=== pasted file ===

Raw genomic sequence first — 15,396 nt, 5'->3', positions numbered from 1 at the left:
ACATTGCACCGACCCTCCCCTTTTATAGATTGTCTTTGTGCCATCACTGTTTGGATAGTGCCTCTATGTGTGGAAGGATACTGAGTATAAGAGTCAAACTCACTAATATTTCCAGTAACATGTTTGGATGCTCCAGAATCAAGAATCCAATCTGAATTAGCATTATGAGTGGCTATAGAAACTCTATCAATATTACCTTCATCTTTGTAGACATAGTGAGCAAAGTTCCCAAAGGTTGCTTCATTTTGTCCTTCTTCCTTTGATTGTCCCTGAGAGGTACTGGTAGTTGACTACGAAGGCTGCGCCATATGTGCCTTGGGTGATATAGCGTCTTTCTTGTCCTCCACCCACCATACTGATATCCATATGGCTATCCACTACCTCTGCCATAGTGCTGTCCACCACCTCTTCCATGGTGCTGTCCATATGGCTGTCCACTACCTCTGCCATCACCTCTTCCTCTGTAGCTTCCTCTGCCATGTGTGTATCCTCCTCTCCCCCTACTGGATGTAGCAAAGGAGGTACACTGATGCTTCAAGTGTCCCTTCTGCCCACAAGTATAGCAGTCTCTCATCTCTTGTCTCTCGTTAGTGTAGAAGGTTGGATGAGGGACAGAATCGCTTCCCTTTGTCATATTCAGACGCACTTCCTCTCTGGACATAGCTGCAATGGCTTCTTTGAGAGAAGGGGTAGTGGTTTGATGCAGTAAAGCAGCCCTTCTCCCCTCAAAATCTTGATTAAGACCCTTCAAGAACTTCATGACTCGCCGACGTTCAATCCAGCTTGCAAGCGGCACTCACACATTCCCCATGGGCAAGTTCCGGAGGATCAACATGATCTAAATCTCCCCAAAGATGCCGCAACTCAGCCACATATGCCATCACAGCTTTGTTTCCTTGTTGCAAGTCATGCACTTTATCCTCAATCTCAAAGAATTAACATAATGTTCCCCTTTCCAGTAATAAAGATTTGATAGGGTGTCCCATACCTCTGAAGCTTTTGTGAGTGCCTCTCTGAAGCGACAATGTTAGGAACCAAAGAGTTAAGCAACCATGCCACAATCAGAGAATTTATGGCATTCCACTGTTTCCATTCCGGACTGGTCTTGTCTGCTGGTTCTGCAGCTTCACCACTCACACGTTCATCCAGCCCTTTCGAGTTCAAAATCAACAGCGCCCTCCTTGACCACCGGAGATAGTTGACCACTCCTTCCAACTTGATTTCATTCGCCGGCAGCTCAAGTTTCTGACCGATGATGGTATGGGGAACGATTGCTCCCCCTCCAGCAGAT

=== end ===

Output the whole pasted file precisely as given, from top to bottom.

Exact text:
Raw genomic sequence first — 15,396 nt, 5'->3', positions numbered from 1 at the left:
ACATTGCACCGACCCTCCCCTTTTATAGATTGTCTTTGTGCCATCACTGTTTGGATAGTGCCTCTATGTGTGGAAGGATACTGAGTATAAGAGTCAAACTCACTAATATTTCCAGTAACATGTTTGGATGCTCCAGAATCAAGAATCCAATCTGAATTAGCATTATGAGTGGCTATAGAAACTCTATCAATATTACCTTCATCTTTGTAGACATAGTGAGCAAAGTTCCCAAAGGTTGCTTCATTTTGTCCTTCTTCCTTTGATTGTCCCTGAGAGGTACTGGTAGTTGACTACGAAGGCTGCGCCATATGTGCCTTGGGTGATATAGCGTCTTTCTTGTCCTCCACCCACCATACTGATATCCATATGGCTATCCACTACCTCTGCCATAGTGCTGTCCACCACCTCTTCCATGGTGCTGTCCATATGGCTGTCCACTACCTCTGCCATCACCTCTTCCTCTGTAGCTTCCTCTGCCATGTGTGTATCCTCCTCTCCCCCTACTGGATGTAGCAAAGGAGGTACACTGATGCTTCAAGTGTCCCTTCTGCCCACAAGTATAGCAGTCTCTCATCTCTTGTCTCTCGTTAGTGTAGAAGGTTGGATGAGGGACAGAATCGCTTCCCTTTGTCATATTCAGACGCACTTCCTCTCTGGACATAGCTGCAATGGCTTCTTTGAGAGAAGGGGTAGTGGTTTGATGCAGTAAAGCAGCCCTTCTCCCCTCAAAATCTTGATTAAGACCCTTCAAGAACTTCATGACTCGCCGACGTTCAATCCAGCTTGCAAGCGGCACTCACACATTCCCCATGGGCAAGTTCCGGAGGATCAACATGATCTAAATCTCCCCAAAGATGCCGCAACTCAGCCACATATGCCATCACAGCTTTGTTTCCTTGTTGCAAGTCATGCACTTTATCCTCAATCTCAAAGAATTAACATAATGTTCCCCTTTCCAGTAATAAAGATTTGATAGGGTGTCCCATACCTCTGAAGCTTTTGTGAGTGCCTCTCTGAAGCGACAATGTTAGGAACCAAAGAGTTAAGCAACCATGCCACAATCAGAGAATTTATGGCATTCCACTGTTTCCATTCCGGACTGGTCTTGTCTGCTGGTTCTGCAGCTTCACCACTCACACGTTCATCCAGCCCTTTCGAGTTCAAAATCAACAGCGCCCTCCTTGACCACCGGAGATAGTTGACCACTCCTTCCAACTTGATTTCATTCGCCGGCAGCTCAAGTTTCTGACCGATGATGGTATGGGGAACGATTGCTCCCCCTCCAGCAGAT